Criminals choosing jail over forfeiting assets, say MPs
- 21 March 2014
- From the section UK Politics
Too many major criminals are being allowed to keep their ill-gotten gains, an influential group of MPs says.
They are choosing jail rather than handing over cash, cars, homes, jewellery and other proceeds of crime, the public accounts committee found.
Just 26p in every £100 of criminal proceeds was clawed back by authorities last year, it said.
The Home Office has promised to close legal loopholes being exploited by criminals to keep assets.
Confiscation orders were launched more than a decade ago by Labour to attack organised crime by depriving the perpetrators of the "criminal lifestyle" that motivated them.
But many convicted criminals served with the orders manage to hide their assets overseas or choose to serve longer jail sentences rather than hand them over to the authorities.
The Home Office says it will legislate to close loopholes and toughen sentences for non-compliance "as soon as Parliamentary time allows".
"We are also working closely with international partners, including Spain, to drive up the amount we confiscate," it said in a statement.
The spokesman added: "Over the last three years we have seized more than £477m of criminal assets — a record amount. We have also frozen assets worth more than £1.5bn and returned £65m to victims."
But the Home Office has also been forced to accept that a proportion of the £490m currently owed by convicted criminals will never be recovered - and will have to be written off.
It a speech last December, then Security Minister James Brokenshire said the Home Office had asked the National Crime Agency "to analyse the stock of unenforced orders to identify those that are realistically enforceable".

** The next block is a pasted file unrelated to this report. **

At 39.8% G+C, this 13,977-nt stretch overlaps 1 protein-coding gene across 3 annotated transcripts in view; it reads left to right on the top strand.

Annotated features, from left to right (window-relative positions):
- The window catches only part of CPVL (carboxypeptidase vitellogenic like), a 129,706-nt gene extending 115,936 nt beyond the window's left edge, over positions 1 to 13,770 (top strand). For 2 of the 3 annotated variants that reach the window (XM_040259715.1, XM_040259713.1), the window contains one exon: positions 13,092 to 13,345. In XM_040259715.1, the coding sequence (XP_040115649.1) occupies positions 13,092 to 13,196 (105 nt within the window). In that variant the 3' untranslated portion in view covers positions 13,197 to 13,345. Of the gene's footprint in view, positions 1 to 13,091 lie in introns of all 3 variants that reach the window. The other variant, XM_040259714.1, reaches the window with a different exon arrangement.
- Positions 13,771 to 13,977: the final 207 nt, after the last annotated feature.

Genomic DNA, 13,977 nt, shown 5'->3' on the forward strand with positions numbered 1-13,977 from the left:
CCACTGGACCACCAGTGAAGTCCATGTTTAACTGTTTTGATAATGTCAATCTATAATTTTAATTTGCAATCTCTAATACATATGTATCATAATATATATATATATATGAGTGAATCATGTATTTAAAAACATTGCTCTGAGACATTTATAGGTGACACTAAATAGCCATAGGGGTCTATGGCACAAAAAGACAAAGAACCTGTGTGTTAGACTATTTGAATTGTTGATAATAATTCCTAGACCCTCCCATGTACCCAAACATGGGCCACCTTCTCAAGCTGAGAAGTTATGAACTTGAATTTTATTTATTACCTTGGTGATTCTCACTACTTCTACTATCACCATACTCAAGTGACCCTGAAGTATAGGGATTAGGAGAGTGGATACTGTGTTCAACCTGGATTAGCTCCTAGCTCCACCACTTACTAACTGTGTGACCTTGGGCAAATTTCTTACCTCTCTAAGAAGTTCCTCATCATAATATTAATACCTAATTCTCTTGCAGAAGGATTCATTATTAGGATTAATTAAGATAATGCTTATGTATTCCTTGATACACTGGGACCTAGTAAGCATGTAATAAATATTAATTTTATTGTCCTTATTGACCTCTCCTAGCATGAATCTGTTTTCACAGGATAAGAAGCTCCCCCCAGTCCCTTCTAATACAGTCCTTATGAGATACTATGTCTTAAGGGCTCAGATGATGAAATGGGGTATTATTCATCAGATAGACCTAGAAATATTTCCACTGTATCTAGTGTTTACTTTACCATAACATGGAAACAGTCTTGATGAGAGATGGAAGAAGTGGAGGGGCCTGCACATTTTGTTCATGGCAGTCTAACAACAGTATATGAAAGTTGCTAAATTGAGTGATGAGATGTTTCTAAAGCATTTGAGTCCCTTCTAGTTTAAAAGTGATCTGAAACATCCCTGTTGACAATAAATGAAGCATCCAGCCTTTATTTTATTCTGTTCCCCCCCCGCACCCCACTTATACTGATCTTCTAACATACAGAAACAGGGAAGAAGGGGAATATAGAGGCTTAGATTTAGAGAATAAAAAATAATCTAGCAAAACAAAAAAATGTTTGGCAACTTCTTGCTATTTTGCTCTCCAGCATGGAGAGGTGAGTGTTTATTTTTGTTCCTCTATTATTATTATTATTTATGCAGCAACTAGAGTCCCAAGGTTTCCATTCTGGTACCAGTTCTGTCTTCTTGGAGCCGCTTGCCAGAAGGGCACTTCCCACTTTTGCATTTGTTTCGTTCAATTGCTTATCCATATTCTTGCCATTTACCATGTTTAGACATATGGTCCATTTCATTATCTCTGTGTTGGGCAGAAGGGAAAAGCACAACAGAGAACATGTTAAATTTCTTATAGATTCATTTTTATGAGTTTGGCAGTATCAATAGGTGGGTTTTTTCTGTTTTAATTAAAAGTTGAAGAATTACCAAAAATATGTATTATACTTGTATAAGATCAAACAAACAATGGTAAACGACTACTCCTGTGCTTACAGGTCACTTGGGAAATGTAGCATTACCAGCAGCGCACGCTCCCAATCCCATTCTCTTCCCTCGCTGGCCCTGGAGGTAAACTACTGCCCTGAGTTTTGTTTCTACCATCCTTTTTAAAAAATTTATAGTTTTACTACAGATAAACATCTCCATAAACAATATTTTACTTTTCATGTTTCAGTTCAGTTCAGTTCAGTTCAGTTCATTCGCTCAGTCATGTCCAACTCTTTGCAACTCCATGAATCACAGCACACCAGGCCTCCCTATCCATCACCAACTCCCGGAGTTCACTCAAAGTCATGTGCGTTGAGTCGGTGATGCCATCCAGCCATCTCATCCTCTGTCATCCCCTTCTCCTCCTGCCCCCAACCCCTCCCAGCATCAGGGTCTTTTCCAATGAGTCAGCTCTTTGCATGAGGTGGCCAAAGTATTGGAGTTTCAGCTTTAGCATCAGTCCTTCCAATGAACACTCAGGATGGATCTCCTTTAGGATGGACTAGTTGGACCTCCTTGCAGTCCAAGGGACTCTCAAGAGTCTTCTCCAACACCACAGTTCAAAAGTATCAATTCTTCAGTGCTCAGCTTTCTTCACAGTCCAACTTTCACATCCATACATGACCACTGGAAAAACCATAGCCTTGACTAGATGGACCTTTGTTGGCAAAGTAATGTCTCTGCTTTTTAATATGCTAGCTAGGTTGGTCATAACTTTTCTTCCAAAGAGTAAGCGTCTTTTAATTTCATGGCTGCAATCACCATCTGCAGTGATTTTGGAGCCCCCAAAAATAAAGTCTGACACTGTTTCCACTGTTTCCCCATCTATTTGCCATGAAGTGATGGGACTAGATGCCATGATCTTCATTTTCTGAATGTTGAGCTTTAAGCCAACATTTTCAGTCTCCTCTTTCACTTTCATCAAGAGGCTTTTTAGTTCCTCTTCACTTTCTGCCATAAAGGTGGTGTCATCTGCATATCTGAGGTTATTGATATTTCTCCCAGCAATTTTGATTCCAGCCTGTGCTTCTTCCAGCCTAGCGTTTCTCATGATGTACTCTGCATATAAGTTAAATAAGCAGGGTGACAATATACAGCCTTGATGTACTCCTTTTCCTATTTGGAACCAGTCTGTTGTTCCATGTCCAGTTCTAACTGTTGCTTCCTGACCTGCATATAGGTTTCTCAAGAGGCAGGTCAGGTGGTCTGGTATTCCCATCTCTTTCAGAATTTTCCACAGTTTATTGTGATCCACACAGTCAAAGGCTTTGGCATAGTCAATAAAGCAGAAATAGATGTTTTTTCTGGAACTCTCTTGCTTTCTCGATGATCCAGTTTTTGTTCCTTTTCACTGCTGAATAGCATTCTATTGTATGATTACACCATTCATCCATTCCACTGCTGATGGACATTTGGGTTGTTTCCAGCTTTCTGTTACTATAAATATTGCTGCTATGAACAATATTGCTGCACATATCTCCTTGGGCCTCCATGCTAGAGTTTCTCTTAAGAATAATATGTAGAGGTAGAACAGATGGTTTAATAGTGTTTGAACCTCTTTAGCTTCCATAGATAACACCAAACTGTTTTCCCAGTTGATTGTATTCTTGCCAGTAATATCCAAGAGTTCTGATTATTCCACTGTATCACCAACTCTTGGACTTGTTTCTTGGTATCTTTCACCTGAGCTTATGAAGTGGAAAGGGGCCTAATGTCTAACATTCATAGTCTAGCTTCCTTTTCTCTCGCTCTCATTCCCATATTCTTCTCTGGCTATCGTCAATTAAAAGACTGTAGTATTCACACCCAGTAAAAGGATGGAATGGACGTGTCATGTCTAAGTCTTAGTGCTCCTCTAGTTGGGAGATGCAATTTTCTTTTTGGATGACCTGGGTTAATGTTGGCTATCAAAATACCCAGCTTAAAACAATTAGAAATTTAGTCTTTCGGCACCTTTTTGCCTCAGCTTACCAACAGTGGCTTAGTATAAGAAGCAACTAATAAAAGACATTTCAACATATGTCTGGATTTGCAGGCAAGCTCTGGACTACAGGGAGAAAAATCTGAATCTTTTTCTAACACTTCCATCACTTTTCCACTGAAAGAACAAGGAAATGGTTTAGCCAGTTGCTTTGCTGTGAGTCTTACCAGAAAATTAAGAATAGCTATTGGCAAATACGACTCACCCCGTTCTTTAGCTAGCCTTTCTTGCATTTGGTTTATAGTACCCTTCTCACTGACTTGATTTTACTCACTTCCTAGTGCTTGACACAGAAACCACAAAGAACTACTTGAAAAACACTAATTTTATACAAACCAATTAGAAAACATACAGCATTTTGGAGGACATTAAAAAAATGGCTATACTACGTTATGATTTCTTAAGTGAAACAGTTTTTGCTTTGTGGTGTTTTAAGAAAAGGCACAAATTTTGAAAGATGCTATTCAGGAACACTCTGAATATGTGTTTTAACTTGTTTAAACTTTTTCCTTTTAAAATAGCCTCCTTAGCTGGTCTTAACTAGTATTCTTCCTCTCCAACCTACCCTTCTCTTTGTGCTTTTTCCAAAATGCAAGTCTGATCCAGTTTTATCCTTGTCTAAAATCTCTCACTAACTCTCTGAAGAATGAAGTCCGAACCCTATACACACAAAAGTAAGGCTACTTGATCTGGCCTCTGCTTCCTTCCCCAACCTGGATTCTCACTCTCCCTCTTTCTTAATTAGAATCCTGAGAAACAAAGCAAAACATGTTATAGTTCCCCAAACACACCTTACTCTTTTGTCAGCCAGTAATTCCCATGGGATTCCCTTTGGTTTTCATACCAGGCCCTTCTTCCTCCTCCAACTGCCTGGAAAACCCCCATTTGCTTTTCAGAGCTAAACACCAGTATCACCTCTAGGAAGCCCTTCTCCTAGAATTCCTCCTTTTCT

He added: "Once identified, the courts, the Crown Prosecution Service and the NCA will work together to enforce them, relentlessly."
The Public Accounts Committee suggested the difficulty of enforcing confiscation orders might be deterring the authorities from seeking to deprive criminals of their booty.
In 2012-13, 6,932 confiscation orders were made - but a total of 680,000 offenders were convicted of a crime in that period.
Those who owe the largest sums - likely to be drug gangs, people traffickers or fraudsters who can afford top lawyers to fight confiscation in court - are less likely to see their orders enforced than small-time crooks.
There was an enforcement rate of nearly 90% for orders under £1,000 compared to 18% for orders over £1m.
And while different government departments spent £100m administering confiscation orders, only £133m was confiscated, it said.
Committee chairman Margaret Hodge said: "Crime should not pay, but we found too many criminals who are subject to an order to confiscate the proceeds of crime choosing to spend extra time in prison rather than paying up.
"£490m is owed by criminals who have served or are serving more time in prison for non-payment.
"This suggests these sentences provide little deterrence and that the sanctions are not working and need toughening up.
"The idea behind confiscation orders is to hit criminals where it hurts - in their pockets - so that serious and organised criminals do not profit from the misery of others.
"However, poor implementation has meant not enough confiscation orders are being made and not enough is being done to enforce them once they have been made."
She said the system was a "shambles" and in urgent need of reform.
Figures released last month show wide variations between police forces when it comes to pursuing criminal assets, with one force, Merseyside, apparently far ahead of the rest.
The force made 89 confiscation orders for assets worth more than £50,000 in 2012-13, compared with just a handful in most other force areas.
The Merseyside force - which covers one of the recognised hotspots for organised crime in the UK - recently merged its economic crime unit and criminal asset team to form a new unit, with more than 50 staff, to pursue crime proceeds in a more "pro-active" way, working closely with other agencies such as HM Revenue and Customs.
Det Ch Insp Dave McCaughrean, who heads the force's specialist support and intervention team, said: "Once we have got the money off them, we keep going back until their criminal lifestyle is damaged."